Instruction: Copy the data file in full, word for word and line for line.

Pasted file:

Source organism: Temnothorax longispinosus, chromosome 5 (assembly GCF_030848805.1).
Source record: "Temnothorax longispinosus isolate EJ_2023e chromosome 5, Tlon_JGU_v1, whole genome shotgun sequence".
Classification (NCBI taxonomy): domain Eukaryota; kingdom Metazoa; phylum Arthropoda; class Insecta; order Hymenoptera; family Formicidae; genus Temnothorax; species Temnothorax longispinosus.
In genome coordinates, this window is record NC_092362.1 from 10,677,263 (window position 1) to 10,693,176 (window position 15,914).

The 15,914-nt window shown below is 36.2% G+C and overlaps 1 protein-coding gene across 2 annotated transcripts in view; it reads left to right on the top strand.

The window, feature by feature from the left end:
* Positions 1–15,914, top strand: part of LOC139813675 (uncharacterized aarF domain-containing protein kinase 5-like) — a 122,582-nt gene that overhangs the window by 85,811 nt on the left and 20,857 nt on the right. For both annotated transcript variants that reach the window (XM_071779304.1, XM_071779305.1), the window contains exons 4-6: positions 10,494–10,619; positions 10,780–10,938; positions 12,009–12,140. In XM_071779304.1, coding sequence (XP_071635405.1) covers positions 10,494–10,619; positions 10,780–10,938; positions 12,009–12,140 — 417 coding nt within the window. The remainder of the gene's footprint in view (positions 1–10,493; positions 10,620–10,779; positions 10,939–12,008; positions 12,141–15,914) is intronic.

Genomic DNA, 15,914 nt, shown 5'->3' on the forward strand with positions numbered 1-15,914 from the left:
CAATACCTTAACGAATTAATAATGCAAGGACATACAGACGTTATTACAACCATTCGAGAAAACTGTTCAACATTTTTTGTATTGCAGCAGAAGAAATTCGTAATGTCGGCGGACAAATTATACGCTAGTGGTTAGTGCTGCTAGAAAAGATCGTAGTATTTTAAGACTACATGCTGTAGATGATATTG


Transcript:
Source organism: Temnothorax longispinosus, chromosome 5 (assembly GCF_030848805.1).
Source record: "Temnothorax longispinosus isolate EJ_2023e chromosome 5, Tlon_JGU_v1, whole genome shotgun sequence".
Classification (NCBI taxonomy): domain Eukaryota; kingdom Metazoa; phylum Arthropoda; class Insecta; order Hymenoptera; family Formicidae; genus Temnothorax; species Temnothorax longispinosus.
In genome coordinates, this window is record NC_092362.1 from 10,677,263 (window position 1) to 10,693,176 (window position 15,914).

The 15,914-nt window shown below is 36.2% G+C and overlaps 1 protein-coding gene across 2 annotated transcripts in view; it reads left to right on the top strand.

The window, feature by feature from the left end:
* Positions 1–15,914, top strand: part of LOC139813675 (uncharacterized aarF domain-containing protein kinase 5-like) — a 122,582-nt gene that overhangs the window by 85,811 nt on the left and 20,857 nt on the right. For both annotated transcript variants that reach the window (XM_071779304.1, XM_071779305.1), the window contains exons 4-6: positions 10,494–10,619; positions 10,780–10,938; positions 12,009–12,140. In XM_071779304.1, coding sequence (XP_071635405.1) covers positions 10,494–10,619; positions 10,780–10,938; positions 12,009–12,140 — 417 coding nt within the window. The remainder of the gene's footprint in view (positions 1–10,493; positions 10,620–10,779; positions 10,939–12,008; positions 12,141–15,914) is intronic.

Genomic DNA, 15,914 nt, shown 5'->3' on the forward strand with positions numbered 1-15,914 from the left:
CAATACCTTAACGAATTAATAATGCAAGGACATACAGACGTTATTACAACCATTCGAGAAAACTGTTCAACATTTTTTGTATTGCAGCAGAAGAAATTCGTAATGTCGGCGGACAAATTATACGCTAGTGGTTAGTGCTGCTAGAAAAGATCGTAGTATTTTAAGACTACATGCTGTAGATGATATTG